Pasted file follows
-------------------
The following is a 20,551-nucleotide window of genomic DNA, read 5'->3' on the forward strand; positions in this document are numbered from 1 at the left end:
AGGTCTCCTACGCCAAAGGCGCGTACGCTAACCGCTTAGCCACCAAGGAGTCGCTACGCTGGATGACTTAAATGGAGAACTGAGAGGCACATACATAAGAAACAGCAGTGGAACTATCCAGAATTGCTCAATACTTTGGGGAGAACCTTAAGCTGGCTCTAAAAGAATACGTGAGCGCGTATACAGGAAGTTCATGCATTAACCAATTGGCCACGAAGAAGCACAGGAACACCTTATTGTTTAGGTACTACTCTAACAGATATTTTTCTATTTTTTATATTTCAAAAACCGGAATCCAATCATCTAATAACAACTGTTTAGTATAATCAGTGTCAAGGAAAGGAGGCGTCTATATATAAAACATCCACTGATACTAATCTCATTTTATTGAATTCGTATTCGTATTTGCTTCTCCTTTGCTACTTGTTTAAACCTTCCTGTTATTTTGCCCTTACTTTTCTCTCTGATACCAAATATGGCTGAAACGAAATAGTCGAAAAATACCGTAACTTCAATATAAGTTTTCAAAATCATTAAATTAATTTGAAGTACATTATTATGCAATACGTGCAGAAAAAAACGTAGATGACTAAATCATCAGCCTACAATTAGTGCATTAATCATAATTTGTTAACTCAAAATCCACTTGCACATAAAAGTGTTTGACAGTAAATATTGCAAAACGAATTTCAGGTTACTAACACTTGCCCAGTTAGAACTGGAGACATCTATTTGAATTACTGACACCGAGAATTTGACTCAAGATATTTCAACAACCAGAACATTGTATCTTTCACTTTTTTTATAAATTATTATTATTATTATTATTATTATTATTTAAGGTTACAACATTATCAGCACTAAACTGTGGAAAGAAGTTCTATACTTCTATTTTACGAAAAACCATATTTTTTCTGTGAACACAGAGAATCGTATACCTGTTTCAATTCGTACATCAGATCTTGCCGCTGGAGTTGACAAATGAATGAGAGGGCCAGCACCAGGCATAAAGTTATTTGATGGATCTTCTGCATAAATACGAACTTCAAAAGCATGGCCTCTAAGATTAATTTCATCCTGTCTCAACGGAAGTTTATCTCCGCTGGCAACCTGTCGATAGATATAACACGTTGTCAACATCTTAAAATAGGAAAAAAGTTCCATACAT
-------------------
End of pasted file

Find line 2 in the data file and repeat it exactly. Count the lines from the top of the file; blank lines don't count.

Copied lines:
AGGTCTCCTACGCCAAAGGCGCGTACGCTAACCGCTTAGCCACCAAGGAGTCGCTACGCTGGATGACTTAAATGGAGAACTGAGAGGCACATACATAAGAAACAGCAGTGGAACTATCCAGAATTGCTCAATACTTTGGGGAGAACCTTAAGCTGGCTCTAAAAGAATACGTGAGCGCGTATACAGGAAGTTCATGCATTAACCAATTGGCCACGAAGAAGCACAGGAACACCTTATTGTTTAGGTACTACTCTAACAGATATTTTTCTATTTTTTATATTTCAAAAACCGGAATCCAATCATCTAATAACAACTGTTTAGTATAATCAGTGTCAAGGAAAGGAGGCGTCTATATATAAAACATCCACTGATACTAATCTCATTTTATTGAATTCGTATTCGTATTTGCTTCTCCTTTGCTACTTGTTTAAACCTTCCTGTTATTTTGCCCTTACTTTTCTCTCTGATACCAAATATGGCTGAAACGAAATAGTCGAAAAATACCGTAACTTCAATATAAGTTTTCAAAATCATTAAATTAATTTGAAGTACATTATTATGCAATACGTGCAGAAAAAAACGTAGATGACTAAATCATCAGCCTACAATTAGTGCATTAATCATAATTTGTTAACTCAAAATCCACTTGCACATAAAAGTGTTTGACAGTAAATATTGCAAAACGAATTTCAGGTTACTAACACTTGCCCAGTTAGAACTGGAGACATCTATTTGAATTACTGACACCGAGAATTTGACTCAAGATATTTCAACAACCAGAACATTGTATCTTTCACTTTTTTTATAAATTATTATTATTATTATTATTATTATTATTTAAGGTTACAACATTATCAGCACTAAACTGTGGAAAGAAGTTCTATACTTCTATTTTACGAAAAACCATATTTTTTCTGTGAACACAGAGAATCGTATACCTGTTTCAATTCGTACATCAGATCTTGCCGCTGGAGTTGACAAATGAATGAGAGGGCCAGCACCAGGCATAAAGTTATTTGATGGATCTTCTGCATAAATACGAACTTCAAAAGCATGGCCTCTAAGATTAATTTCATCCTGTCTCAACGGAAGTTTATCTCCGCTGGCAACCTGTCGATAGATATAACACGTTGTCAACATCTTAAAATAGGAAAAAAGTTCCATACAT